Photo taken in:LegnicaCountry name at time of photo:PolandCountry name today:Poland
This is when I gave a speech about my war experiences in the Soviet army. I did that two or three times on different occasions.
A month or so after the start of the Great Patriotic War, I was summoned to the conscription office. The commission sat at a table, and they didn't ask any questions about anyone's health or anything, just declared us 'fit to serve, fit to serve, fit to serve'. There were several of us there, and they took us all. After two weeks of training we were sent off to the front. We wound up outside Leningrad - the 185th independent infantry regiment - I remember exactly how I was assigned to that unit. And the liberation of Leningrad began. I remember how harsh the winter was - it must have been January or February when they broke the siege. I remember it was bitterly cold, and the snow was so deep. It was very tough going. If we'd been in the woods, we could've hidden behind trees, but this was out in the open, not even a bush - nothing grows on the water. If I'd been in some other place maybe I would've gone into hiding somehow, but there was no way I could manage it there. And I was real brave - I took chances, because I knew my parents were already old, maybe even dead, so I thought to myself: I don't have anybody, what difference does it make if they kill me or not? You just kept on pushing forward. Who cares - when they said 'Charge!', I charged. I just stuck my head out a little, and the warrant officer - he was Jewish too -started yelling at me: was I trying to get myself killed, or what? And there was a bang and it threw me back into the trench. I just wanted to see what was going on out there on the water. All I caught sight of was people dropping like flies and they were just lying there in heaps. A fellow was alive one minute, dead the next. Later I remember some officers standing there discussing something. There were orders against gathering in groups - we had to stay separate. And these officers were standing in a group when some kind of missile hit them and blew everything to high heavens. I saw that from the trench.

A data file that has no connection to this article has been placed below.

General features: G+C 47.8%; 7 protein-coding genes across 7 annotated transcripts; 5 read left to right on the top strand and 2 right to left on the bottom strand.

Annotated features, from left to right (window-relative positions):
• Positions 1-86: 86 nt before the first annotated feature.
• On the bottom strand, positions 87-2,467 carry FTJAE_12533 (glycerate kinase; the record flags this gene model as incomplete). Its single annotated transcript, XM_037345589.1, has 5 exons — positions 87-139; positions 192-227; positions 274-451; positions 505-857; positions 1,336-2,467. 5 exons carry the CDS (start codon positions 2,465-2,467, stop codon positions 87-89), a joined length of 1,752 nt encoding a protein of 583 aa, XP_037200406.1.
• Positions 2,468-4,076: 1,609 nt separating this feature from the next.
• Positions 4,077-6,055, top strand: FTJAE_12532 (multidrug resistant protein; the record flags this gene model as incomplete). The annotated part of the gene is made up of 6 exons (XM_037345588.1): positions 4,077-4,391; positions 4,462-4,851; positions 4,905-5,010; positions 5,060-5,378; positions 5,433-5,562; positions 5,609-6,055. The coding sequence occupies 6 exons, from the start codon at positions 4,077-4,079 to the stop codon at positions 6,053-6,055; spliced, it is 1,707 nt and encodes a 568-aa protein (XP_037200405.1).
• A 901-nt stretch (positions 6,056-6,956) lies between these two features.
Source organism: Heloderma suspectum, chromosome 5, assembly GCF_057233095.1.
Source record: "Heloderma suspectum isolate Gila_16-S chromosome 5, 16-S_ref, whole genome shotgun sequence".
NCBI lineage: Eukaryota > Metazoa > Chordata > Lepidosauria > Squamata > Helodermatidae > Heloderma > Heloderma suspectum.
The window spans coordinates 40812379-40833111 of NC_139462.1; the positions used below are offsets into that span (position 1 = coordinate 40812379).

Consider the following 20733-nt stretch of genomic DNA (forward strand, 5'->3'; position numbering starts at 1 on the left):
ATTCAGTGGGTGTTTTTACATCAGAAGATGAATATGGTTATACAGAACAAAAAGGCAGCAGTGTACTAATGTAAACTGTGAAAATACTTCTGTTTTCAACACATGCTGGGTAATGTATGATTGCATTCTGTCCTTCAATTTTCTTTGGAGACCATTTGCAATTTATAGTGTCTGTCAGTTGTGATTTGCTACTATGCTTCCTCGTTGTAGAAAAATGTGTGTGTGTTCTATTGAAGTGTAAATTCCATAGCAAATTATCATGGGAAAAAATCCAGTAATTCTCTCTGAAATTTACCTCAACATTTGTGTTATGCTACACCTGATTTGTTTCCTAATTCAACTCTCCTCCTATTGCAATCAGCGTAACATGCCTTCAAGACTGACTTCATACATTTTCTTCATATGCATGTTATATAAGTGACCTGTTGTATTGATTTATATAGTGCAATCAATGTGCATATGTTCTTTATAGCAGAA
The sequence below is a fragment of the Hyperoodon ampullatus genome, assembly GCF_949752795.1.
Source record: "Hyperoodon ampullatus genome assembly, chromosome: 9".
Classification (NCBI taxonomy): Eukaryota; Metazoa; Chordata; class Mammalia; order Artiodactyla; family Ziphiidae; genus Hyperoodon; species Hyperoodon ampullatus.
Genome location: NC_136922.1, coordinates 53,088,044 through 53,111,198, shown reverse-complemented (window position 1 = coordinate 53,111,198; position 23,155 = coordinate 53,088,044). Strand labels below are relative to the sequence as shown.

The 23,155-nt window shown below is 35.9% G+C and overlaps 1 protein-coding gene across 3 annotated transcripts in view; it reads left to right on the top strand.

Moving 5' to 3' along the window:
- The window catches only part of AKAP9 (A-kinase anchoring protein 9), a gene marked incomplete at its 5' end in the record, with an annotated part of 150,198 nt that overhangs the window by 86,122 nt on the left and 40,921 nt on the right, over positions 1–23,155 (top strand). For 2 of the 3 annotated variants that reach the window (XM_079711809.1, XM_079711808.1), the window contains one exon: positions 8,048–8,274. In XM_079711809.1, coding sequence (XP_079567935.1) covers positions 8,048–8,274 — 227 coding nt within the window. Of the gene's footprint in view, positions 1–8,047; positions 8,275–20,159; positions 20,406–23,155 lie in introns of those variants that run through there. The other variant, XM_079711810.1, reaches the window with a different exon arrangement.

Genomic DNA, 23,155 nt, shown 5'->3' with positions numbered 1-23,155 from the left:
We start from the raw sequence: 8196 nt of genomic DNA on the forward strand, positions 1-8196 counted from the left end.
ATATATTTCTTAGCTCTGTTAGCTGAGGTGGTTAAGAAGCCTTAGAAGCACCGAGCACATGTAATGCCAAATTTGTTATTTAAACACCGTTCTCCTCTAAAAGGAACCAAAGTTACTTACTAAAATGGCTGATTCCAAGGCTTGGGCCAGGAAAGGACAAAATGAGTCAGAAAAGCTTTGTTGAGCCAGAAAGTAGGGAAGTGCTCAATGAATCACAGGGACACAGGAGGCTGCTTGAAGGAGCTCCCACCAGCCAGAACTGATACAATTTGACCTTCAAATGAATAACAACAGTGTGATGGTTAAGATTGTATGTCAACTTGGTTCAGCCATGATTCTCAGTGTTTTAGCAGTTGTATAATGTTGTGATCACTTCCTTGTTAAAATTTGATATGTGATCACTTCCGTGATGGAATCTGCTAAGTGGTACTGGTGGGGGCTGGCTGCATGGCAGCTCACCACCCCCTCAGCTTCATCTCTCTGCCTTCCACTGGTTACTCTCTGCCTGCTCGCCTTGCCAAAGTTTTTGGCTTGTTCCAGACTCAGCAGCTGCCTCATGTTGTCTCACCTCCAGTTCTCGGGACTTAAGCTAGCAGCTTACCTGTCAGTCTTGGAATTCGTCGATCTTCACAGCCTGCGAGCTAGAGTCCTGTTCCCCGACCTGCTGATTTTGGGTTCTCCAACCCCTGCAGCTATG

There was no way to approach Leningrad from any direction except from the lake [Lake Ladoga]. There were planes patrolling it, and they sank a lot of ships, and barges loaded with food, they all went down with men on board. It's a very deep lake. And then - in 1943 it must have been - we launched an offensive. It was all prepared; the artillery shot at the Germans for 50 or 60 minutes, and they thought they'd cleared everyone out of there. And the order came: 'Forward, march!' We had to forge the river at a run. There were no Germans on the river, but further on they were sitting in trenches. We gave them a beating, it's true. We all rushed out onto the river - it's pretty wide. The ice was a meter or two thick, and even tanks could cross it. I got hit out on that river - in the arm and the leg. And I thought to myself: 'So that's the end of the war for you, Warzager old chap!' I didn't know - I thought maybe I'd die or something, because I didn't know just what had happened. The orderlies found me there, and there was a dugout shelter with doctors. They bandaged me up and took me by sleigh to the field hospital. The doctor there took a look and said: 'We're going to amputate those toes.' I begged him not to, in Russian, thinking they'd somehow heal, but he didn't respond. They knocked me out and when I woke up I had no toes.